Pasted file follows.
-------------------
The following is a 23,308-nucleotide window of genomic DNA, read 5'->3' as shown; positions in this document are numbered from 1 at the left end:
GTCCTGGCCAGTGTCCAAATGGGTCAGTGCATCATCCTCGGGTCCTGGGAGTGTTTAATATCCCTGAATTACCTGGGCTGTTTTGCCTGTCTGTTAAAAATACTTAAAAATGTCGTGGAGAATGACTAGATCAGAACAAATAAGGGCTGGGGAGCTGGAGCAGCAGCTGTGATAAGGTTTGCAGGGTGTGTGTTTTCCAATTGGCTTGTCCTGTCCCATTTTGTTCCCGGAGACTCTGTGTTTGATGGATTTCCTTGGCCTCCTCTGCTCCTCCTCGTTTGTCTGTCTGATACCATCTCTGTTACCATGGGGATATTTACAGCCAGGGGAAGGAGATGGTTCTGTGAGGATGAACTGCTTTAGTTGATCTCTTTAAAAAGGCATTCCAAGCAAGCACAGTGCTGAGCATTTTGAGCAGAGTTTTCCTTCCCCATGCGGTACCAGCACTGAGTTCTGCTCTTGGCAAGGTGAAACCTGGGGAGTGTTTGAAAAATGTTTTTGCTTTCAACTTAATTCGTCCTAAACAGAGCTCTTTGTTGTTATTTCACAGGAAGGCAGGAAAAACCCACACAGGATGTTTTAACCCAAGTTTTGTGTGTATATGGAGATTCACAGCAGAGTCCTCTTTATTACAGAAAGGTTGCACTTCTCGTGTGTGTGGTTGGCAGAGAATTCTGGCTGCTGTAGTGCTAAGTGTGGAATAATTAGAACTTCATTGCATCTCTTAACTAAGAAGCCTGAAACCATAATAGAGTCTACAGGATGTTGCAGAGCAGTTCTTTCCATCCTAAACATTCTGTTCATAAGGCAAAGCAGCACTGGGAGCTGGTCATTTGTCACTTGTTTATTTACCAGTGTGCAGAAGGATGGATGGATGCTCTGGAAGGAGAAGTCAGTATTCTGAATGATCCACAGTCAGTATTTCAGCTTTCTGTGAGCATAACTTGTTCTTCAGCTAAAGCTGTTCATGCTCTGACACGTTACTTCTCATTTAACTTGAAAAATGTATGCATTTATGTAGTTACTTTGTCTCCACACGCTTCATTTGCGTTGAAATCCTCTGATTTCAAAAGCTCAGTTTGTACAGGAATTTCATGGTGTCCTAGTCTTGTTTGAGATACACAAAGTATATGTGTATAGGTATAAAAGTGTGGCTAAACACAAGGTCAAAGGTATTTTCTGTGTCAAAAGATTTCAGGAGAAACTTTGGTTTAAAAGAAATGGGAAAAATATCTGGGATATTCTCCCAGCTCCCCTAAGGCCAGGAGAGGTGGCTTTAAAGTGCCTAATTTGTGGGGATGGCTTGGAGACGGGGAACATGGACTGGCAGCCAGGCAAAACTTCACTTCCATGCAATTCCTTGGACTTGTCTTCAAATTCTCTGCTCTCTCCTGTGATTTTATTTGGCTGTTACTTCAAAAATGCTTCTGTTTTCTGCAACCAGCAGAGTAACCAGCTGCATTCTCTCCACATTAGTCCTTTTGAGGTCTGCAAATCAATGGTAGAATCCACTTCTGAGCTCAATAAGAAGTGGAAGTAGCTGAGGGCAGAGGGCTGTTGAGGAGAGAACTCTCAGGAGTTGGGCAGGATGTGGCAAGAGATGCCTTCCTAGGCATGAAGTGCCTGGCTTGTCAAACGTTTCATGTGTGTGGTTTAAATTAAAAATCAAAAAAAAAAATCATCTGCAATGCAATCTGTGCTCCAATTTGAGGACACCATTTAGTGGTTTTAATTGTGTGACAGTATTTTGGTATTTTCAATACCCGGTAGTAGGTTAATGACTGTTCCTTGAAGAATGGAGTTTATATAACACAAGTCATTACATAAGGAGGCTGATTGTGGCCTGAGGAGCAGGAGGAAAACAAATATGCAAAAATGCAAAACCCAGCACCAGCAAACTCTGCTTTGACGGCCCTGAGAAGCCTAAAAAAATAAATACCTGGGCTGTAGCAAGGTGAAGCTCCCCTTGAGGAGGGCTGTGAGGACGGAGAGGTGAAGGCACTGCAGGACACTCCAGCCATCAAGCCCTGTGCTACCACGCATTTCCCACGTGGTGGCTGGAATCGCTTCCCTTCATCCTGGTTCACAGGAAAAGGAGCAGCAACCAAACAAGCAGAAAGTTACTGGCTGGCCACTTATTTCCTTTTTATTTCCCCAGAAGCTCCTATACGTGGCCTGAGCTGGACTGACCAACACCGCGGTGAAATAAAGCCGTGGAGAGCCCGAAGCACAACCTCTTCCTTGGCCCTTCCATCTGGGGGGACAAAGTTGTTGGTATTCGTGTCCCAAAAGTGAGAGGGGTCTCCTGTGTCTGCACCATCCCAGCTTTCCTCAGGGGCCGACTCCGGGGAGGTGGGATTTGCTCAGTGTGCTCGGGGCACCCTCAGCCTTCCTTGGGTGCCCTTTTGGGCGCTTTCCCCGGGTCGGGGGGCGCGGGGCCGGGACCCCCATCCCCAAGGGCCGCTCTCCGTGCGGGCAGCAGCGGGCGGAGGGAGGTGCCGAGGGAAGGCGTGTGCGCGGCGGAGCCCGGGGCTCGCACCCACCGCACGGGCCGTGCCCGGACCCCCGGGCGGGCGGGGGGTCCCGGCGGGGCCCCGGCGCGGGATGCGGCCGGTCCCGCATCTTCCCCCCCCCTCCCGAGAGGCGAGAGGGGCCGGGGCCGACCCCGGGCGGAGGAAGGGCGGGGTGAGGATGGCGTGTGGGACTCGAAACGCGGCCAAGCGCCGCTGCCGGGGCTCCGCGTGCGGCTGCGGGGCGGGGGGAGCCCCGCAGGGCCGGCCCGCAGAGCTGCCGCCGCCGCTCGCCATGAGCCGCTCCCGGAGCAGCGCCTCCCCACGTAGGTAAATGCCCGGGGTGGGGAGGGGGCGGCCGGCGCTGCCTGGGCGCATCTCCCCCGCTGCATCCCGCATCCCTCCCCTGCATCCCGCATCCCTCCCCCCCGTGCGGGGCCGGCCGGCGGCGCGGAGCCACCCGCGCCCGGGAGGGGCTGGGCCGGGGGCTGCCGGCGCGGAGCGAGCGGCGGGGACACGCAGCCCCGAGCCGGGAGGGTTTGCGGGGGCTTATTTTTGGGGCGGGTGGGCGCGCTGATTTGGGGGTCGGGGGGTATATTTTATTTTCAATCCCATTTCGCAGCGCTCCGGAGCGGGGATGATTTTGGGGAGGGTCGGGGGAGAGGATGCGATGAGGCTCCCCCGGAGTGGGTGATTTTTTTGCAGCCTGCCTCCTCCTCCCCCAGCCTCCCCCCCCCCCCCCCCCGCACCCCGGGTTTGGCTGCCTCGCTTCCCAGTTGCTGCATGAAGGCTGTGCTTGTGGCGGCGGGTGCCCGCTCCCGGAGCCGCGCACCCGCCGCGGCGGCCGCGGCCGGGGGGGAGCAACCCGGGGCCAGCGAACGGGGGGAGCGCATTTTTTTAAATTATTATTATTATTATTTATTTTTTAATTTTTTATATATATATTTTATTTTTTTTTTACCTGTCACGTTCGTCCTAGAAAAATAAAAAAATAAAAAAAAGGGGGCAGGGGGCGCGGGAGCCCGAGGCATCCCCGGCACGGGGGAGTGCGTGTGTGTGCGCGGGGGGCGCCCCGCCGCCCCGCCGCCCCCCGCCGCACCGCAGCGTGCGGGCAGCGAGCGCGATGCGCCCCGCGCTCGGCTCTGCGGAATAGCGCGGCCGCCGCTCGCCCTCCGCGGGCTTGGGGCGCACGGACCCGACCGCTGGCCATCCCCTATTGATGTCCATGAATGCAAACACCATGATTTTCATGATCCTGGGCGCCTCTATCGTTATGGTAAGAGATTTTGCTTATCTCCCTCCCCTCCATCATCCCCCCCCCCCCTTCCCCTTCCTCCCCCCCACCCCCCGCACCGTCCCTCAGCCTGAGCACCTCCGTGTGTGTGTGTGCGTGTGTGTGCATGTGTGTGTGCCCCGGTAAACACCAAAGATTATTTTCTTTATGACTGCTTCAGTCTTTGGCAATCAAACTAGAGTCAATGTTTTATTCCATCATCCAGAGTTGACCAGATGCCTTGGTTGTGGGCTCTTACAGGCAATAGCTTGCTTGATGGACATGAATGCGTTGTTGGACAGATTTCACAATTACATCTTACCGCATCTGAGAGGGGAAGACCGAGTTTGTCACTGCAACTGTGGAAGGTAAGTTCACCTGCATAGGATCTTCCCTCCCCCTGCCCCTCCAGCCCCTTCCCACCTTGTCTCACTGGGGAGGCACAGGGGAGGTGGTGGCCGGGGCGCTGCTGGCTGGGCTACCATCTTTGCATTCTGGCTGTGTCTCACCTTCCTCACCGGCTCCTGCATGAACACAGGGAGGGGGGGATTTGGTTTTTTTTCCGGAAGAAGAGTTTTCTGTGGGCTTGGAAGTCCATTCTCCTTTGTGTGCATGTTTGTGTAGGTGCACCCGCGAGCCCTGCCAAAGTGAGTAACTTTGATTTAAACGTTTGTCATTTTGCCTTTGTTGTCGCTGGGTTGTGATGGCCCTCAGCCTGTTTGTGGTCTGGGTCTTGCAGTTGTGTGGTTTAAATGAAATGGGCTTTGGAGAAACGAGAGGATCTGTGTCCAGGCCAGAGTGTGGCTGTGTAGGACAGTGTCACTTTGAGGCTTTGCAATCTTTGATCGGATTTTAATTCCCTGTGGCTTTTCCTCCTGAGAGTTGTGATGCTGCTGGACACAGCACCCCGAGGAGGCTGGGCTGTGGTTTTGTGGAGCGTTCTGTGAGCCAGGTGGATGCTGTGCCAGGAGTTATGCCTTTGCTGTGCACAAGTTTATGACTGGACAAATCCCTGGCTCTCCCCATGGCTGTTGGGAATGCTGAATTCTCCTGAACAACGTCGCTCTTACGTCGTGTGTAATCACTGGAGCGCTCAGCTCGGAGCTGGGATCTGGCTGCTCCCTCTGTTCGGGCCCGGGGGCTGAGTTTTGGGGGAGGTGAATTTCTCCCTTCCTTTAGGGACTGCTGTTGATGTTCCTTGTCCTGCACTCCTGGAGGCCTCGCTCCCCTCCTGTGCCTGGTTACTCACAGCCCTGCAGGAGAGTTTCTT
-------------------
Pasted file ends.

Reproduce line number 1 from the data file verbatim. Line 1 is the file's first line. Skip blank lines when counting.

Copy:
The following is a 23,308-nucleotide window of genomic DNA, read 5'->3' as shown; positions in this document are numbered from 1 at the left end: